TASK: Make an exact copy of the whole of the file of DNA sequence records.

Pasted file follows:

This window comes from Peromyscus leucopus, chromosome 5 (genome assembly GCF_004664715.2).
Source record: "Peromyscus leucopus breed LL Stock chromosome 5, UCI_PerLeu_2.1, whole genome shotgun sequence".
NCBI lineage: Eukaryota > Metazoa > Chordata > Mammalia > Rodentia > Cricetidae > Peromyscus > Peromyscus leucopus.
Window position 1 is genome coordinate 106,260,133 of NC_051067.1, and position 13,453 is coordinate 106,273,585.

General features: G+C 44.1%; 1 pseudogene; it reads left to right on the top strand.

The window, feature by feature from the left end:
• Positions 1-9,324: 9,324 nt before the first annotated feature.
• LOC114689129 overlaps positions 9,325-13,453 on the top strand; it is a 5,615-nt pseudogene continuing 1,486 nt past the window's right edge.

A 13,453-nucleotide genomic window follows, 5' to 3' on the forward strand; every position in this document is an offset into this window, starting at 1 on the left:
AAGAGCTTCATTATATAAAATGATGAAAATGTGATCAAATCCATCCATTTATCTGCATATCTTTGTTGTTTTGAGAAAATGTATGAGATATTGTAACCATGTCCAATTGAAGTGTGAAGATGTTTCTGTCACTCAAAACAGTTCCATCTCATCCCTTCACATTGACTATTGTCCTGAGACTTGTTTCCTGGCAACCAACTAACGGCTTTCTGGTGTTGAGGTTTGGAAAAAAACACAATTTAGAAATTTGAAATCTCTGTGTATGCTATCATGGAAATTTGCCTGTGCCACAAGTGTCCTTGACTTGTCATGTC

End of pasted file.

This window comes from Peromyscus leucopus, chromosome 5 (genome assembly GCF_004664715.2).
Source record: "Peromyscus leucopus breed LL Stock chromosome 5, UCI_PerLeu_2.1, whole genome shotgun sequence".
NCBI lineage: Eukaryota > Metazoa > Chordata > Mammalia > Rodentia > Cricetidae > Peromyscus > Peromyscus leucopus.
Window position 1 is genome coordinate 106,260,133 of NC_051067.1, and position 13,453 is coordinate 106,273,585.

General features: G+C 44.1%; 1 pseudogene; it reads left to right on the top strand.

The window, feature by feature from the left end:
• Positions 1-9,324: 9,324 nt before the first annotated feature.
• LOC114689129 overlaps positions 9,325-13,453 on the top strand; it is a 5,615-nt pseudogene continuing 1,486 nt past the window's right edge.

A 13,453-nucleotide genomic window follows, 5' to 3' on the forward strand; every position in this document is an offset into this window, starting at 1 on the left:
AAGAGCTTCATTATATAAAATGATGAAAATGTGATCAAATCCATCCATTTATCTGCATATCTTTGTTGTTTTGAGAAAATGTATGAGATATTGTAACCATGTCCAATTGAAGTGTGAAGATGTTTCTGTCACTCAAAACAGTTCCATCTCATCCCTTCACATTGACTATTGTCCTGAGACTTGTTTCCTGGCAACCAACTAACGGCTTTCTGGTGTTGAGGTTTGGAAAAAAACACAATTTAGAAATTTGAAATCTCTGTGTATGCTATCATGGAAATTTGCCTGTGCCACAAGTGTCCTTGACTTGTCATGTC